Nice notes Richard. I think 2001 was the last vintage before Stephane Derenoncourt was brought in as a consultant at DDC, so maybe worth seeking out.
 
We also drank Tondonia Reserva 2001 a couple of weeks ago but I didn’t think to write a note here. I agree with everything Richard writes - it was truly lovely. I’d only had it once before, two or three years ago, when it was a bit disappointing. It shouldn’t be a question of batch variation because both bottles came from the same case. The latest bottle was quite Burgundian in style, with a hauntingly beautiful nose. In fact, it was in a perfect state of development to my taste and I couldn’t see it actually getting any better for keeping. I’m inclined to drink the rest while they’re (I hope) in this state of perfection - hanging on to them to see what happens would be more an exercise in curiosity than hedonism.
 
Decided to drink one of my younger Rolly Gassmann rieslings with tonight's lobster.



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2001 Riesling Pflaenzerreben de Rorschwihr, Rolly Gassmann
Mid gold. Mature riesling nose, with honey, a touch of petrol and some rather raisined fruit notes.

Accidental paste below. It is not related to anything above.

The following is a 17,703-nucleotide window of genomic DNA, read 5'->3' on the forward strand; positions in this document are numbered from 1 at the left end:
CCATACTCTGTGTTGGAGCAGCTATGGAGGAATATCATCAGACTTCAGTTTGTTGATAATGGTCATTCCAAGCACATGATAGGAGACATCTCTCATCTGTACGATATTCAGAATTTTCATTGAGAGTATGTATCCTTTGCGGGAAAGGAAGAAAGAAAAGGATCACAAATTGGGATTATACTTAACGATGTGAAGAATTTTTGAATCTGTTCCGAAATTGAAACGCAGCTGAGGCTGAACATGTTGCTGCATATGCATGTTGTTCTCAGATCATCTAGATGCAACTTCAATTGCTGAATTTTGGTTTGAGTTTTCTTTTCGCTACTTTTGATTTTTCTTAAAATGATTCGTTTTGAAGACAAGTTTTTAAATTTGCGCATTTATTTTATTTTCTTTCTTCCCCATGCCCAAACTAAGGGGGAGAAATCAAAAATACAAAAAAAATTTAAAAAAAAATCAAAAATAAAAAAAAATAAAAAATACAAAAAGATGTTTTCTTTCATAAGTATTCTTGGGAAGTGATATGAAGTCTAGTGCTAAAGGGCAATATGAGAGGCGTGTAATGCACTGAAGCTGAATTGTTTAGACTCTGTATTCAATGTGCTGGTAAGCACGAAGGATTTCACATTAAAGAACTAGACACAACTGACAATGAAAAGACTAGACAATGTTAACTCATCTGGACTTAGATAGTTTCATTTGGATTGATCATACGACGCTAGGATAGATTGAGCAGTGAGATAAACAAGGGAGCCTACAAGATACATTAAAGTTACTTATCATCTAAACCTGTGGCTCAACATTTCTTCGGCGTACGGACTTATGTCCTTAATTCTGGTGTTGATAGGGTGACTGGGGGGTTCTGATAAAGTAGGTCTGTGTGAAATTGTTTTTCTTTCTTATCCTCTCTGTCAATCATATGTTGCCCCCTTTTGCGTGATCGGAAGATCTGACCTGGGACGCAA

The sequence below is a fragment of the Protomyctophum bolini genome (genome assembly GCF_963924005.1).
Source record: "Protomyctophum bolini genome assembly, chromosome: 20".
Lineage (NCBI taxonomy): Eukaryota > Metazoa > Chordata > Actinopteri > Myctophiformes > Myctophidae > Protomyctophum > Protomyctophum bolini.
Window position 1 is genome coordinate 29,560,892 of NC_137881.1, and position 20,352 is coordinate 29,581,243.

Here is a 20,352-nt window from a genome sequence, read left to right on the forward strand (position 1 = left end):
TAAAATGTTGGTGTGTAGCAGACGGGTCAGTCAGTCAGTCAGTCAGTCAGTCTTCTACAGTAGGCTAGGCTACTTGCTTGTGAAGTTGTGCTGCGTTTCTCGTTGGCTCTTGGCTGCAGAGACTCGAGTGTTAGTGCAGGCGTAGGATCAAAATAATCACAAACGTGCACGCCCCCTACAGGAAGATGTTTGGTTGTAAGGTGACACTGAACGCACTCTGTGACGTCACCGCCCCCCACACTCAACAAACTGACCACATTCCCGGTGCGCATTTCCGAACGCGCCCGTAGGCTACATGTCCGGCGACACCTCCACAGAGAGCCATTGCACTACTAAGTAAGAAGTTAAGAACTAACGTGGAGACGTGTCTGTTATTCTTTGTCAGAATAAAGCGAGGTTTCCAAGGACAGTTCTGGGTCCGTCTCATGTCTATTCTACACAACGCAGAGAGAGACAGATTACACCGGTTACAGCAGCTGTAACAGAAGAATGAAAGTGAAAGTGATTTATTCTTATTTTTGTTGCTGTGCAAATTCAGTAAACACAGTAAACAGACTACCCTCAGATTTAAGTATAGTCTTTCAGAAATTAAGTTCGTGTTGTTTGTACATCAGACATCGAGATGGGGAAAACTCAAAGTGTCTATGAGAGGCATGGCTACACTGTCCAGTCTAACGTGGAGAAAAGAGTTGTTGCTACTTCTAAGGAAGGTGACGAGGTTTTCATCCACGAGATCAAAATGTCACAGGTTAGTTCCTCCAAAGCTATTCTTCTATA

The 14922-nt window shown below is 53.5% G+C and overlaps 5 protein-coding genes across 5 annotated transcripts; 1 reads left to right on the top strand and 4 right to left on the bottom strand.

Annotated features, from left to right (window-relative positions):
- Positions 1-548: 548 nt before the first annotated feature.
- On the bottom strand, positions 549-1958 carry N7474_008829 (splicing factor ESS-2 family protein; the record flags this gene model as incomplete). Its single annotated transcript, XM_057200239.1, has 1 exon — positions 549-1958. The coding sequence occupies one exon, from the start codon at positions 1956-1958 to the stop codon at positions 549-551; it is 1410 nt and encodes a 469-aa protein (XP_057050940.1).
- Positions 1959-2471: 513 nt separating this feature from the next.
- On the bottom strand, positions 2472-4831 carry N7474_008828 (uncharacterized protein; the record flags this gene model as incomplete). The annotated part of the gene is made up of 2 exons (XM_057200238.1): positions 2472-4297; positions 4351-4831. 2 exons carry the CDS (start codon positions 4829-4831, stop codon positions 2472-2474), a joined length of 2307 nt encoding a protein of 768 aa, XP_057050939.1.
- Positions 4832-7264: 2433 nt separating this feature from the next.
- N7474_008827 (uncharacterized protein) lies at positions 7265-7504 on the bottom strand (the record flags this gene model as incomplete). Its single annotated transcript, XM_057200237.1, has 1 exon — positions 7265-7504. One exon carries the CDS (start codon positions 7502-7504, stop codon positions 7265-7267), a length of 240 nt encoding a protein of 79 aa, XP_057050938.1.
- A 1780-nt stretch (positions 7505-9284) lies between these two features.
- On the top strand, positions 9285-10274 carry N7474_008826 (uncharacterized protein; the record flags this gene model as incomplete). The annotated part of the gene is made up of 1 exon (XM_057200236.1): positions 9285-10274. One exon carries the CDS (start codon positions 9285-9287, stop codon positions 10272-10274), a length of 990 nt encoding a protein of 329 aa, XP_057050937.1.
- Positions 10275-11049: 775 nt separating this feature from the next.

Big, full, rich palate. Feels younger than it looks. Great depth and a notably zingy acidity, which keeps the sweetness fully in check.
Proper Alsace riesling.
 
Good wine that, Andrew. I have some myself. It’s a shame that Rolly-Gassmann’s top wines don’t seem to be available in the UK these days. (I imagine that that bottle might have come from TWS?)

It’s interesting to note that this 20-year old example is one of your younger R-G rieslings. They do age brilliantly.
 
Domaine de Chevalier 2001
This has the typical DdC nose of tobacco, red fruits, earth and a flicker of graphite. On the palate this is so effortlessly integrated and it's a wine like the Vina Tondonia that talks quietly and compellingly, rather than shouting. The cool red fruits continue on to the palate and blend with tobacco and the melting tannins. This wine has real presence and if you like DdC and Graves it's a must. At its peak, but will drink well for another ten years if well kept. ****
This took quite a while to come around. Our final bottle a couple of years ago was singing.
If I thought about it long enough, probably my favourite Bordeaux producer.
 
A
I got the chance to taste two 2001s last night as part of Neil Holland's Bromley Wine Circle Zoom session. The theme was 2001 and/or 2011. Both of my wines were on fire and lovely examples of a vintage I love in Rioja, the N. Rhone, Bordeaux, and the Mosel. 2001 may be a little less compelling and long-lived in Burgundy, but there are some lovely wines there too.